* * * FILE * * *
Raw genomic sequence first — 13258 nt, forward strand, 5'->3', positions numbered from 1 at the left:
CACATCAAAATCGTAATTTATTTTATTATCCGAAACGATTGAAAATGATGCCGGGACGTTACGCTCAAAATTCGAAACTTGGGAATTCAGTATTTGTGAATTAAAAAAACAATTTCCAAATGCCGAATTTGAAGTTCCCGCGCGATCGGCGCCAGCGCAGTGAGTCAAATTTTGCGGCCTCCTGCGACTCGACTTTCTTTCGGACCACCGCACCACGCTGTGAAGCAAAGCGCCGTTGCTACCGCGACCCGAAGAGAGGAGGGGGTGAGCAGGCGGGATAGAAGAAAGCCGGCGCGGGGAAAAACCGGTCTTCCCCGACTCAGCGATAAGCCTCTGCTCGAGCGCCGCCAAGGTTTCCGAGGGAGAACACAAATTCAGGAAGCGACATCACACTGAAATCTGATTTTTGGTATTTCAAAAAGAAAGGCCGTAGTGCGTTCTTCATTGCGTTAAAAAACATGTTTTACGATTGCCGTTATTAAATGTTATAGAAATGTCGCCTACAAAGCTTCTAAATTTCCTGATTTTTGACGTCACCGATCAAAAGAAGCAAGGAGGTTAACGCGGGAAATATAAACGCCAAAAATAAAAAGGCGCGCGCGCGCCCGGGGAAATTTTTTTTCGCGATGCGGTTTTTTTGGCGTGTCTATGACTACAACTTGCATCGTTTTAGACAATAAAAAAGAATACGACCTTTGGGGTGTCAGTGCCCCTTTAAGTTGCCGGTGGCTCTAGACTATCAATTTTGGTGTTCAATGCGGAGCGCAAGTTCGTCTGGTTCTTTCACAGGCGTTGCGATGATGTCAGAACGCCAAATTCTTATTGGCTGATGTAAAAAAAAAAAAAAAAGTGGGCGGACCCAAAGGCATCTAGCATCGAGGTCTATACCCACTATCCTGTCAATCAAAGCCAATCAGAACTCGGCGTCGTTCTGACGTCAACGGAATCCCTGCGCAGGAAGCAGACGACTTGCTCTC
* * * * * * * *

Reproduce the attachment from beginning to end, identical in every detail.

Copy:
Raw genomic sequence first — 13258 nt, forward strand, 5'->3', positions numbered from 1 at the left:
CACATCAAAATCGTAATTTATTTTATTATCCGAAACGATTGAAAATGATGCCGGGACGTTACGCTCAAAATTCGAAACTTGGGAATTCAGTATTTGTGAATTAAAAAAACAATTTCCAAATGCCGAATTTGAAGTTCCCGCGCGATCGGCGCCAGCGCAGTGAGTCAAATTTTGCGGCCTCCTGCGACTCGACTTTCTTTCGGACCACCGCACCACGCTGTGAAGCAAAGCGCCGTTGCTACCGCGACCCGAAGAGAGGAGGGGGTGAGCAGGCGGGATAGAAGAAAGCCGGCGCGGGGAAAAACCGGTCTTCCCCGACTCAGCGATAAGCCTCTGCTCGAGCGCCGCCAAGGTTTCCGAGGGAGAACACAAATTCAGGAAGCGACATCACACTGAAATCTGATTTTTGGTATTTCAAAAAGAAAGGCCGTAGTGCGTTCTTCATTGCGTTAAAAAACATGTTTTACGATTGCCGTTATTAAATGTTATAGAAATGTCGCCTACAAAGCTTCTAAATTTCCTGATTTTTGACGTCACCGATCAAAAGAAGCAAGGAGGTTAACGCGGGAAATATAAACGCCAAAAATAAAAAGGCGCGCGCGCGCCCGGGGAAATTTTTTTTCGCGATGCGGTTTTTTTGGCGTGTCTATGACTACAACTTGCATCGTTTTAGACAATAAAAAAGAATACGACCTTTGGGGTGTCAGTGCCCCTTTAAGTTGCCGGTGGCTCTAGACTATCAATTTTGGTGTTCAATGCGGAGCGCAAGTTCGTCTGGTTCTTTCACAGGCGTTGCGATGATGTCAGAACGCCAAATTCTTATTGGCTGATGTAAAAAAAAAAAAAAAAGTGGGCGGACCCAAAGGCATCTAGCATCGAGGTCTATACCCACTATCCTGTCAATCAAAGCCAATCAGAACTCGGCGTCGTTCTGACGTCAACGGAATCCCTGCGCAGGAAGCAGACGACTTGCTCTC